When lawmakers return to Jefferson City on Tuesday, the Missouri House and Senate leaders plan to begin gathering signatures to call themselves back to the Capitol for a special session to discuss possible impeachment of Gov. Eric Greitens.
Timeline of Gov. Greitens' affair, criminal charge and the special House investigative committeeRead more
The Missouri Constitution was amended in 1988 to allow that process, though it never has been used.
The Legislature needs signatures from three-fourths of the members in each chamber — 123 in the House and 26 in the Senate — on a petition that is submitted to the secretary of state. If they are successful in calling a special session, it can last no more than 30 days.
Missouri's Constitution says: "All elective executive officials of the state, and judges of the supreme court, courts of appeals and circuit courts shall be liable to impeachment for crimes, misconduct, habitual drunkenness, willful neglect of duty, corruption in office, incompetency, or any offense involving moral turpitude or oppression in office."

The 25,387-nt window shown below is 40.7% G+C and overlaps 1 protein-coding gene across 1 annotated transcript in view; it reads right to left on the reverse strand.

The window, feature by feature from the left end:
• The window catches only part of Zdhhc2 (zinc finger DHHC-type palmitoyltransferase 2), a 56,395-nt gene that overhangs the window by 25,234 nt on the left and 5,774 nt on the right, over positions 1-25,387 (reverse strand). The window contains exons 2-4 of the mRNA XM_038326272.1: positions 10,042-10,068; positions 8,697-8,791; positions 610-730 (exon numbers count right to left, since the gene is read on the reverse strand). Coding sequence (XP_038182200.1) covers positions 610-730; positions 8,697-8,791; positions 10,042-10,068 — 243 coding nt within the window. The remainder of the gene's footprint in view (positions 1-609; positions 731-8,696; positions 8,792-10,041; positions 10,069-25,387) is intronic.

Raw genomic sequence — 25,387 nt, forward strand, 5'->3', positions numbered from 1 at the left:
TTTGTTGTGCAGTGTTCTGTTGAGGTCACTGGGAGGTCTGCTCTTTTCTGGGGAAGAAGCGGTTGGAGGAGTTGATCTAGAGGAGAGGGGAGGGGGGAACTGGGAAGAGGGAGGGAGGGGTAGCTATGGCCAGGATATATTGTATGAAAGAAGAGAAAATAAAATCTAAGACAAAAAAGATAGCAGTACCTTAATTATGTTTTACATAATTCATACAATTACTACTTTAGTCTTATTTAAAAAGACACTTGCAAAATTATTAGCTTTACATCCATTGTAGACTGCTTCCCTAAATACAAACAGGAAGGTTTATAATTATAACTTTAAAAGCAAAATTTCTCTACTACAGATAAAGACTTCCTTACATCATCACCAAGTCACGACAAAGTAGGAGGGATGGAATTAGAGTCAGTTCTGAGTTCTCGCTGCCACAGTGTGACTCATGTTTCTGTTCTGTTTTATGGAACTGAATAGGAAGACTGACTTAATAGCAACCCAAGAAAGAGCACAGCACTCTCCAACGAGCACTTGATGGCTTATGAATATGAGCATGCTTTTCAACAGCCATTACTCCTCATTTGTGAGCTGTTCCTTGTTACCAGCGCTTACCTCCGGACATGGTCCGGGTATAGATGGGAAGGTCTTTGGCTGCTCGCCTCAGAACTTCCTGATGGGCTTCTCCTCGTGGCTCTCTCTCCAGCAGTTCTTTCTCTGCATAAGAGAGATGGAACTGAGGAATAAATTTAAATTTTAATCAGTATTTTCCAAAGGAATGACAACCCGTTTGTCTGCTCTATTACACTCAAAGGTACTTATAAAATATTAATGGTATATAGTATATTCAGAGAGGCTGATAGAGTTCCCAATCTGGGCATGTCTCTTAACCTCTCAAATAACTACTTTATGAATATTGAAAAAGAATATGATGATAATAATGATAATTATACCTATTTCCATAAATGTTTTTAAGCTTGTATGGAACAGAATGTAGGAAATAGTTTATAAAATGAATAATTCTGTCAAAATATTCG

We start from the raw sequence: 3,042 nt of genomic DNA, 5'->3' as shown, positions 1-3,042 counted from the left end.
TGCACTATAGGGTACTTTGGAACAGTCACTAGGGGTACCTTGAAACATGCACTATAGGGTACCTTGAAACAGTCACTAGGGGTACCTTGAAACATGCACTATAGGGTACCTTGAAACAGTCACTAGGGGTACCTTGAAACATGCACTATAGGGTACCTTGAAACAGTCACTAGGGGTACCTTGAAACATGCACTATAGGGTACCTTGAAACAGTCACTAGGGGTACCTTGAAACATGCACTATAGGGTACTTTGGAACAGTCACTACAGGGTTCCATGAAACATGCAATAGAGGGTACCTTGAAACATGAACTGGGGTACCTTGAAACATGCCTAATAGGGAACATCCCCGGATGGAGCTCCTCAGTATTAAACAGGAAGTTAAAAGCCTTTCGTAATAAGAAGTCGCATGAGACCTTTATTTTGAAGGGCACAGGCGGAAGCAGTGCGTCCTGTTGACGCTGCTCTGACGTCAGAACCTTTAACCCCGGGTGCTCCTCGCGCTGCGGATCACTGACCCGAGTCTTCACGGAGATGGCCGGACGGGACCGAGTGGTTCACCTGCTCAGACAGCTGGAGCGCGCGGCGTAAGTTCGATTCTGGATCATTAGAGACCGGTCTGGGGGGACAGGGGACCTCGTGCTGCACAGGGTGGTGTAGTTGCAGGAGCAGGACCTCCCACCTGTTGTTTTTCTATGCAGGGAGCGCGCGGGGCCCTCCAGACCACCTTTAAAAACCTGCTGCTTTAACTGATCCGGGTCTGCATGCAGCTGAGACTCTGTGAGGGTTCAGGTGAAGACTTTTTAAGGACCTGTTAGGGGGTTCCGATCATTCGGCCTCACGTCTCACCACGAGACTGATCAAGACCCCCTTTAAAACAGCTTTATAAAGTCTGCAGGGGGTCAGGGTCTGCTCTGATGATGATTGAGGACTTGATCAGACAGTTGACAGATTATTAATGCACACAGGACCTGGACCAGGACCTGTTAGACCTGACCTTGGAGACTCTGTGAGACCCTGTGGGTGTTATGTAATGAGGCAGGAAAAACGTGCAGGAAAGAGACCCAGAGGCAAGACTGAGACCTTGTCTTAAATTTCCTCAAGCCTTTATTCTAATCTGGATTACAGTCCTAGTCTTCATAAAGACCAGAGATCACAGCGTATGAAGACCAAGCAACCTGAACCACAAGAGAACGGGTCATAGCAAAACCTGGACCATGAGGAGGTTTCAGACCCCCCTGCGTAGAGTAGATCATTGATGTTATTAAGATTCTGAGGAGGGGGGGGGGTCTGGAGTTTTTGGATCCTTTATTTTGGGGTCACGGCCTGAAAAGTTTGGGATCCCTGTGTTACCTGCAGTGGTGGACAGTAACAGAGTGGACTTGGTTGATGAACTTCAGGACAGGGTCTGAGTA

The Constitution gives the "House of Representatives the sole power of impeachment."
Adoption of any articles of impeachment requires a constitutional majority of the House — at least 82 votes.
If the House votes to impeach the governor, the Constitution requires the Senate to choose "a special commission of seven eminent jurists" to hear the governor's impeachment trial — and any conviction can occur only if at least five of those seven judges agree.
State law says the judges must be active circuit or appeals court judges, and cannot come from the state Supreme Court.
Under Missouri's Constitution, "judgment of impeachment shall not extend beyond removal from office, but shall not prevent punishment of such officer by the courts on charges growing out of the same matter."